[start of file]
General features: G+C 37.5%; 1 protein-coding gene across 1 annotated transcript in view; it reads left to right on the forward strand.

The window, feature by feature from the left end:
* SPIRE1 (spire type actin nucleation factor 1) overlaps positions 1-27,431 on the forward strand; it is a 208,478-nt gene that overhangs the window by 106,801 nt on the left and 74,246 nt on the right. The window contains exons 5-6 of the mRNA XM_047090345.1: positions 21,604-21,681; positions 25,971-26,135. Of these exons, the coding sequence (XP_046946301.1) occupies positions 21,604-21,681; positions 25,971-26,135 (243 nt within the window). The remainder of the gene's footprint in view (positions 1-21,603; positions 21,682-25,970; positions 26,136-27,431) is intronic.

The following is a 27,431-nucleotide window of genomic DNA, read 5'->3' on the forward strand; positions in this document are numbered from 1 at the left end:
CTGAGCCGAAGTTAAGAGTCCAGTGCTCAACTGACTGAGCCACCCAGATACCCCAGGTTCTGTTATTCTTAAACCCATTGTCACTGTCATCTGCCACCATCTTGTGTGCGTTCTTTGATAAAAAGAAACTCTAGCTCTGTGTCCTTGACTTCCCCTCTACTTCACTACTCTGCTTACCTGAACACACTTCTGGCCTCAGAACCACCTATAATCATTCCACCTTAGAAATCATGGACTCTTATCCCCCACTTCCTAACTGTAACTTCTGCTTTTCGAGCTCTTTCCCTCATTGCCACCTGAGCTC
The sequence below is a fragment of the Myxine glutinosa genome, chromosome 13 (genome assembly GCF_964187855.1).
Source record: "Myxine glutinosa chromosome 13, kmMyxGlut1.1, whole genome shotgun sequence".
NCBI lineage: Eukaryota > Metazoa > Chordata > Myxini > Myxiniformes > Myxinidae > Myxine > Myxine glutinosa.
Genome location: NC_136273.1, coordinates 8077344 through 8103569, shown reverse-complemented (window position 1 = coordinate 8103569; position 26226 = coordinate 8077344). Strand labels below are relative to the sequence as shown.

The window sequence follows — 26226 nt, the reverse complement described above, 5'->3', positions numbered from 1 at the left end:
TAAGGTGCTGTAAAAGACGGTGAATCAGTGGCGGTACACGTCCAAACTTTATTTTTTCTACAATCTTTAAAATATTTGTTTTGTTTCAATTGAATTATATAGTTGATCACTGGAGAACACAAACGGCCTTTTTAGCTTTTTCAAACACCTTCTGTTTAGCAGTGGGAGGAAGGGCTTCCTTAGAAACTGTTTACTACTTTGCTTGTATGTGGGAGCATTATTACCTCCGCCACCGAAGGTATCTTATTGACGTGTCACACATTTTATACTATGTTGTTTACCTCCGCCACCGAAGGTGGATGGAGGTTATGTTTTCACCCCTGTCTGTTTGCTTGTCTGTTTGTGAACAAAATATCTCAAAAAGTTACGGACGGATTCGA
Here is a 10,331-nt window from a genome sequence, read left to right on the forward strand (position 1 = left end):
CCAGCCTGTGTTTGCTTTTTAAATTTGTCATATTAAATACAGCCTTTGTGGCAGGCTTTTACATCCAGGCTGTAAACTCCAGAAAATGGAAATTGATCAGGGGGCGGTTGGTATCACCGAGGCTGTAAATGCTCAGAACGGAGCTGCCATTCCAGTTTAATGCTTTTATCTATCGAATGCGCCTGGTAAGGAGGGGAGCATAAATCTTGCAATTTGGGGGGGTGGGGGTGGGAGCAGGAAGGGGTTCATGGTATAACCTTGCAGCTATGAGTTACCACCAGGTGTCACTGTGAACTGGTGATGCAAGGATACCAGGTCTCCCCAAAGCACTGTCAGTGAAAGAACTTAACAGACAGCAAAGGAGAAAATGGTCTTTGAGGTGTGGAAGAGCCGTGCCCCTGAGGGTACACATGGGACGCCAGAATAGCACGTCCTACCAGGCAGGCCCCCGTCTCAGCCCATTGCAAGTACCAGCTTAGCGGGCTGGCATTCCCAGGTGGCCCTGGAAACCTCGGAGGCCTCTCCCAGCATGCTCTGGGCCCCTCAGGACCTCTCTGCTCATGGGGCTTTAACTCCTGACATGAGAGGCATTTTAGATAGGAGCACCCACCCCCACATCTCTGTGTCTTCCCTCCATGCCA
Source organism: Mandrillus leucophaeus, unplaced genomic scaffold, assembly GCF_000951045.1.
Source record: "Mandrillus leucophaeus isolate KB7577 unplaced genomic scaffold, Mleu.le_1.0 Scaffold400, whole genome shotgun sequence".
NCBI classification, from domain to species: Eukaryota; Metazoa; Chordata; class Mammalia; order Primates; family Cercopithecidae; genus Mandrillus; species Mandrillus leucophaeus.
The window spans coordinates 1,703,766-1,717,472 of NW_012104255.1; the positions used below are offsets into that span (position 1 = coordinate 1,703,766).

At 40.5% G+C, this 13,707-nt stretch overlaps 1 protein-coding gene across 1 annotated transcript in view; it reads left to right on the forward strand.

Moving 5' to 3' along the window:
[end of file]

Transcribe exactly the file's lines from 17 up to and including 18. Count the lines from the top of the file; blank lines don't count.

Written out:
The window spans coordinates 1,703,766-1,717,472 of NW_012104255.1; the positions used below are offsets into that span (position 1 = coordinate 1,703,766).

At 40.5% G+C, this 13,707-nt stretch overlaps 1 protein-coding gene across 1 annotated transcript in view; it reads left to right on the forward strand.